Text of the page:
Saturday, August 15, 2009

Stephen Harper - Above the law, and beneath contempt

Do you believe in democracy and the rule of law? I do, and I hope the majority of Canadians feel the same. But one fact is clearly evident, our Prime Minister does not.

Canada's Federal Court ruled back in April of this year that the Canadian government must pursue repatriation for Omar Khadr. The decision was reached because not requesting his release from Guantanamo Bay's prison violates our Charter of Rights and Freedoms, specifically the right to security of the person. The decision was appealed, but the original verdict has been upheld.

This is important stuff, very important...regardless of one's personal feelings on the accused's guilt or innocence.

It wasn't very long ago when a person in authority could imprison an individual and mete out any punishment deemed appropriate, including torture and execution, without the benefit of a trial. In fact it still happens in many corners of the globe. I'm talking about justice systems with no courts, no representation and little recourse for someone snatched up by the state's officials. Thankfully societies such as our's have developed to a point where individuals have rights and the ability to seek least in theory.

Stephen Harper wants to take Canadian society back hundreds of years, in fact he already has.

Here's what our Charter says at the very beginning:

"Whereas Canada is founded upon principles that recognize the supremacy of God and the rule of law".

In section 11 it says this:

Any person charged with an offence has the right

(a) to be informed without unreasonable delay of the specific offence;

(b) to be tried within a reasonable time;

(c) not to be compelled to be a witness in proceedings against that person in respect of the offence;

(d) to be presumed innocent until proven guilty according to law in a fair and public hearing by an independent and impartial tribunal;

(e) not to be denied reasonable bail without just cause;

(f) except in the case of an offence under military law tried before a military tribunal, to the benefit of trial by jury where the maximum punishment for the offence is imprisonment for five years or a more severe punishment;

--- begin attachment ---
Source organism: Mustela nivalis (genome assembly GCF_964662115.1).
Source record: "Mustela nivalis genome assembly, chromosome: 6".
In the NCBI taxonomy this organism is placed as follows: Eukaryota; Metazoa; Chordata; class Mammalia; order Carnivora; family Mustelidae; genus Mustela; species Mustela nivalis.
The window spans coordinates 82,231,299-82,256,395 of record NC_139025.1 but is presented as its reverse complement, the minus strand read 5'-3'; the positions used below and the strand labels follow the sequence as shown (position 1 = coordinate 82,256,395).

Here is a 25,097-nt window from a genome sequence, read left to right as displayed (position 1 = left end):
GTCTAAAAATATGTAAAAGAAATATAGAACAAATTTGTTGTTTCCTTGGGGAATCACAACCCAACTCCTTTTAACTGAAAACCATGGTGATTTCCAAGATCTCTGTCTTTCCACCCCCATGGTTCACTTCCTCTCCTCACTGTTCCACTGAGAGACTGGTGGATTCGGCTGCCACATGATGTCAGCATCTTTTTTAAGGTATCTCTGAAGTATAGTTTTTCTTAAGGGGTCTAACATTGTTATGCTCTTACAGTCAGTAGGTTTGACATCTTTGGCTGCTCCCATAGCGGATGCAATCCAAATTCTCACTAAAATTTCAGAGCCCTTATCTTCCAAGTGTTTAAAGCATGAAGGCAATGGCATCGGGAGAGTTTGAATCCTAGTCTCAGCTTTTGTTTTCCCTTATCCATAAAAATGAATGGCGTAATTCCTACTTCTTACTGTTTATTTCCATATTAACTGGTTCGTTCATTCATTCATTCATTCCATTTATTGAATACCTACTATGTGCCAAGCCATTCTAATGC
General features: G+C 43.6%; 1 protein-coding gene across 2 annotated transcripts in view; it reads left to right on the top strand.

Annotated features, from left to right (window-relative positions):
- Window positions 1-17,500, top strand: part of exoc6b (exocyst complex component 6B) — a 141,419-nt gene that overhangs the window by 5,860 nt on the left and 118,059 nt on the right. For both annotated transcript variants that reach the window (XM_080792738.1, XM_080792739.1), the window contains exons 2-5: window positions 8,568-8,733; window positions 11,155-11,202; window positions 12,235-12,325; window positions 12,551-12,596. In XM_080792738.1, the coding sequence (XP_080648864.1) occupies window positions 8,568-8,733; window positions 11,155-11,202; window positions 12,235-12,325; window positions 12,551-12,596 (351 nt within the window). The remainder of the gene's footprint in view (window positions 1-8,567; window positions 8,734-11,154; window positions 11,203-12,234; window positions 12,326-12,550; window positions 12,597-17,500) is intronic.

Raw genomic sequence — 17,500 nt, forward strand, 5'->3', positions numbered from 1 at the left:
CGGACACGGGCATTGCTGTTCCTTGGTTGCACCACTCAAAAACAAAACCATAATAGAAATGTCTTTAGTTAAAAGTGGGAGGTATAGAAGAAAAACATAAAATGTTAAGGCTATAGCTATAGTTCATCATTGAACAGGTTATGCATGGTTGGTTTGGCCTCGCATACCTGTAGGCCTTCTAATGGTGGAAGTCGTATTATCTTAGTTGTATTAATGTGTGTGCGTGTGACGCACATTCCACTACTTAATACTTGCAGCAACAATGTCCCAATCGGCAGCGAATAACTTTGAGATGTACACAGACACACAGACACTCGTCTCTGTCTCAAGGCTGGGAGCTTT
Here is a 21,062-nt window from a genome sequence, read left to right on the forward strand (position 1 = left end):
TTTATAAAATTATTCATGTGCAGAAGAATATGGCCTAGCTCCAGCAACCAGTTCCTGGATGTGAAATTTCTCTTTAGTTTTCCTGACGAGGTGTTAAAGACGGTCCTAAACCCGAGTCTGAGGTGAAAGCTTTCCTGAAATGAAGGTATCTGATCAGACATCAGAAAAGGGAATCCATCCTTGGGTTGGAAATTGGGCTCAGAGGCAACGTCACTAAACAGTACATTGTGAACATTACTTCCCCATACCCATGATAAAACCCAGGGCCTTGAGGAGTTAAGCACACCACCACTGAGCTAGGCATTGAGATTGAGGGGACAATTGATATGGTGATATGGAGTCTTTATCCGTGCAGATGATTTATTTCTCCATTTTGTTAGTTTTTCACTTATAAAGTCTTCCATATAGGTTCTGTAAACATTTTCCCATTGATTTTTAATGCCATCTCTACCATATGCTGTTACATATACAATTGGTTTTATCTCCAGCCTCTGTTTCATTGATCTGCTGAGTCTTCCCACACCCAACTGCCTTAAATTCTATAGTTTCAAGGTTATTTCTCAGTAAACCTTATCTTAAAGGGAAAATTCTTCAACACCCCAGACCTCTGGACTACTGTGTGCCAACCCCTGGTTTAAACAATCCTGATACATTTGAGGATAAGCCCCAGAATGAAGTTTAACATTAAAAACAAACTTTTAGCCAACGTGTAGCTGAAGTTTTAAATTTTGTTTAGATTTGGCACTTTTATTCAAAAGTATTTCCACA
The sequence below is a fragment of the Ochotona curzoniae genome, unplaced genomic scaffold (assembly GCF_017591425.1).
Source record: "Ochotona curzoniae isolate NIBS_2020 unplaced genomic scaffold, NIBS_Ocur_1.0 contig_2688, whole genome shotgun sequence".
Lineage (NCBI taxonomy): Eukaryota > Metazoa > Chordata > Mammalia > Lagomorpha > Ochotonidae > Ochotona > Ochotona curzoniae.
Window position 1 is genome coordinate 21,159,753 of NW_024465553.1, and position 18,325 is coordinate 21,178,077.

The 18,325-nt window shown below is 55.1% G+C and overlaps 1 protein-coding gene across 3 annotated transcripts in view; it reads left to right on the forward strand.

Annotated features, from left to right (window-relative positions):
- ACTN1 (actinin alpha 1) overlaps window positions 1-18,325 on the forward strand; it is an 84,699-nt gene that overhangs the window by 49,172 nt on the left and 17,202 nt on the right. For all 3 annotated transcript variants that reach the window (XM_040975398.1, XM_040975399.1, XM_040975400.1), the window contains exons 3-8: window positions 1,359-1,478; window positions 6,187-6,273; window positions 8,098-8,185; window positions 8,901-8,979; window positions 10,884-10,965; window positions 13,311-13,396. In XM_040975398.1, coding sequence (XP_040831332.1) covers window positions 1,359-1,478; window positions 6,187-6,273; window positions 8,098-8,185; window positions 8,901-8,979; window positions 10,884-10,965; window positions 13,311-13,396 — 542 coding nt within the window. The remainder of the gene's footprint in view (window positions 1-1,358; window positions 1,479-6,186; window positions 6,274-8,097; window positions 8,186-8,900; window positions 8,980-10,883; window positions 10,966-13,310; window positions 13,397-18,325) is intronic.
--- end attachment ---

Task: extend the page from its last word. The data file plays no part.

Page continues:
(g) not to be found guilty on account of any act or omission unless, at the time of the act or omission, it constituted an offence under Canadian or international law or was criminal according to the general principles of law recognized by the community of nations;

So, how many violations of our Charter of Rights and Freedoms have occurred in the case of Mr. Khadr? The most obvious is his right to be tried within a reasonable time. Omar Khadr was imprisoned at the age of 15, he's now 22. That's almost one full third of his life spent in detention, in limbo, with no judgement having been made about his guilt or innocence.

Don't get hung up on subsection f, the one about military tribunals. All that means is that the accused doesn't have the right to be tried by a jury. If the U.S. had tried this man in a reasonably expedient fashion, and found him guilty, our Charter would not have been violated. Simply leaving him in a jail notorious for accusations of torture without ever bringing him to any form of trial does violate Canadian law.

But our government does nothing.

So you think Canada is a nation ruled by a constitution, and that citizens of this country have rights which are enforceable by our courts? Not in Stephen Harper's Canada. Our highest court makes a decision regarding the rights of a fellow citizen, and our Prime Minister simply ignores it.

If Omar Khadr's Charter rights can be abused by our Prime Minister, then so can your's and mine. I am aware that the accusations against this young man are very serious, that's all well and good. If serious accusations are all that is needed to deprive someone of their rights, then those rights and the Charter espousing them are being used by Stephen Harper as toilet paper. All that is needed for the state to deprive someone of their (sic) God given rights is heinous allegations with zero proof.

The rights enshrined in our Charter are implied at the beginning to have been endowed to us from God. Obviously Stephen Harper thinks his authority to be superior to that of the Almighty. He certainly governs in that fashion.

Bring Omar Khadr home to Canada and try him for his alleged offences. If found guilty, mete out punishment to the full extent of the law. If found innocent, let him go. Those are Mr. Khadr's rights, the same as any citizen of this country. If you think otherwise, then simply anoint Stephen Harper king and abolish our parliament, our courts, and all our democratic institutions.

We're told that part of the reason we're fighting in Afghanistan is to prevent the Taliban from denying Afghan citizens rights we as Canadians take for granted. We're setting a horrible example, Stephen Harper is ruling Canada in a manner the Taliban would be proud of.

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